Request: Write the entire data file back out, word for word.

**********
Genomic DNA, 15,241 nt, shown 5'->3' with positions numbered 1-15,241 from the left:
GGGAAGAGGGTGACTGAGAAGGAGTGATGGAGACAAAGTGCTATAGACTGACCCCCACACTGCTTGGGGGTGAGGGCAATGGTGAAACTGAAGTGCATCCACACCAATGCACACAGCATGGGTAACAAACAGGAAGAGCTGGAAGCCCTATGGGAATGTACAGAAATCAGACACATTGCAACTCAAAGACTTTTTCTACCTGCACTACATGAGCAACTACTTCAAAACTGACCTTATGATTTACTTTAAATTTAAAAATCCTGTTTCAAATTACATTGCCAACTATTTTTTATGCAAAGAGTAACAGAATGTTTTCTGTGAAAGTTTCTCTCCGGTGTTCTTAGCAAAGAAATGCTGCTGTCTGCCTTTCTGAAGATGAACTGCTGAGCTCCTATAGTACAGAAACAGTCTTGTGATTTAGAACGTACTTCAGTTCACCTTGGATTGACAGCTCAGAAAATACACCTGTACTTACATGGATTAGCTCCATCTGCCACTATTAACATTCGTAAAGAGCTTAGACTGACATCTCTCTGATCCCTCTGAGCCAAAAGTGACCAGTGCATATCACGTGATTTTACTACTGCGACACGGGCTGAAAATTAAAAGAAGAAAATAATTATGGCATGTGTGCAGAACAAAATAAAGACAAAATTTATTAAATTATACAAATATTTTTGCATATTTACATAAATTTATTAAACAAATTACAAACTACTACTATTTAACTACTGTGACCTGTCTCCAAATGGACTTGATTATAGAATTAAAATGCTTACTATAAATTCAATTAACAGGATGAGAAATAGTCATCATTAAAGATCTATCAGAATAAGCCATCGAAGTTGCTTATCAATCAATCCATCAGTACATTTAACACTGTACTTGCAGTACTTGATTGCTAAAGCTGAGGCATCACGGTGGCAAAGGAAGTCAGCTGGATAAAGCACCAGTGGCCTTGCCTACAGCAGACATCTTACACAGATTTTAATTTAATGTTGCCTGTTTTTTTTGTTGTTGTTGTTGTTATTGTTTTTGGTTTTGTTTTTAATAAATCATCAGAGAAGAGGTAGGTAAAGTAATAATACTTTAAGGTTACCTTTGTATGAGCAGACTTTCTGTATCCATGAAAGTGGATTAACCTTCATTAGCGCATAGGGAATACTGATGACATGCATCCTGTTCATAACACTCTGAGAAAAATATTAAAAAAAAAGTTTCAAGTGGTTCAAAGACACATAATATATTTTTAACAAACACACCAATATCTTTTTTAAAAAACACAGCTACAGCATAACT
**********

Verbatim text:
Genomic DNA, 15,241 nt, shown 5'->3' with positions numbered 1-15,241 from the left:
GGGAAGAGGGTGACTGAGAAGGAGTGATGGAGACAAAGTGCTATAGACTGACCCCCACACTGCTTGGGGGTGAGGGCAATGGTGAAACTGAAGTGCATCCACACCAATGCACACAGCATGGGTAACAAACAGGAAGAGCTGGAAGCCCTATGGGAATGTACAGAAATCAGACACATTGCAACTCAAAGACTTTTTCTACCTGCACTACATGAGCAACTACTTCAAAACTGACCTTATGATTTACTTTAAATTTAAAAATCCTGTTTCAAATTACATTGCCAACTATTTTTTATGCAAAGAGTAACAGAATGTTTTCTGTGAAAGTTTCTCTCCGGTGTTCTTAGCAAAGAAATGCTGCTGTCTGCCTTTCTGAAGATGAACTGCTGAGCTCCTATAGTACAGAAACAGTCTTGTGATTTAGAACGTACTTCAGTTCACCTTGGATTGACAGCTCAGAAAATACACCTGTACTTACATGGATTAGCTCCATCTGCCACTATTAACATTCGTAAAGAGCTTAGACTGACATCTCTCTGATCCCTCTGAGCCAAAAGTGACCAGTGCATATCACGTGATTTTACTACTGCGACACGGGCTGAAAATTAAAAGAAGAAAATAATTATGGCATGTGTGCAGAACAAAATAAAGACAAAATTTATTAAATTATACAAATATTTTTGCATATTTACATAAATTTATTAAACAAATTACAAACTACTACTATTTAACTACTGTGACCTGTCTCCAAATGGACTTGATTATAGAATTAAAATGCTTACTATAAATTCAATTAACAGGATGAGAAATAGTCATCATTAAAGATCTATCAGAATAAGCCATCGAAGTTGCTTATCAATCAATCCATCAGTACATTTAACACTGTACTTGCAGTACTTGATTGCTAAAGCTGAGGCATCACGGTGGCAAAGGAAGTCAGCTGGATAAAGCACCAGTGGCCTTGCCTACAGCAGACATCTTACACAGATTTTAATTTAATGTTGCCTGTTTTTTTTGTTGTTGTTGTTGTTATTGTTTTTGGTTTTGTTTTTAATAAATCATCAGAGAAGAGGTAGGTAAAGTAATAATACTTTAAGGTTACCTTTGTATGAGCAGACTTTCTGTATCCATGAAAGTGGATTAACCTTCATTAGCGCATAGGGAATACTGATGACATGCATCCTGTTCATAACACTCTGAGAAAAATATTAAAAAAAAAGTTTCAAGTGGTTCAAAGACACATAATATATTTTTAACAAACACACCAATATCTTTTTTAAAAAACACAGCTACAGCATAACT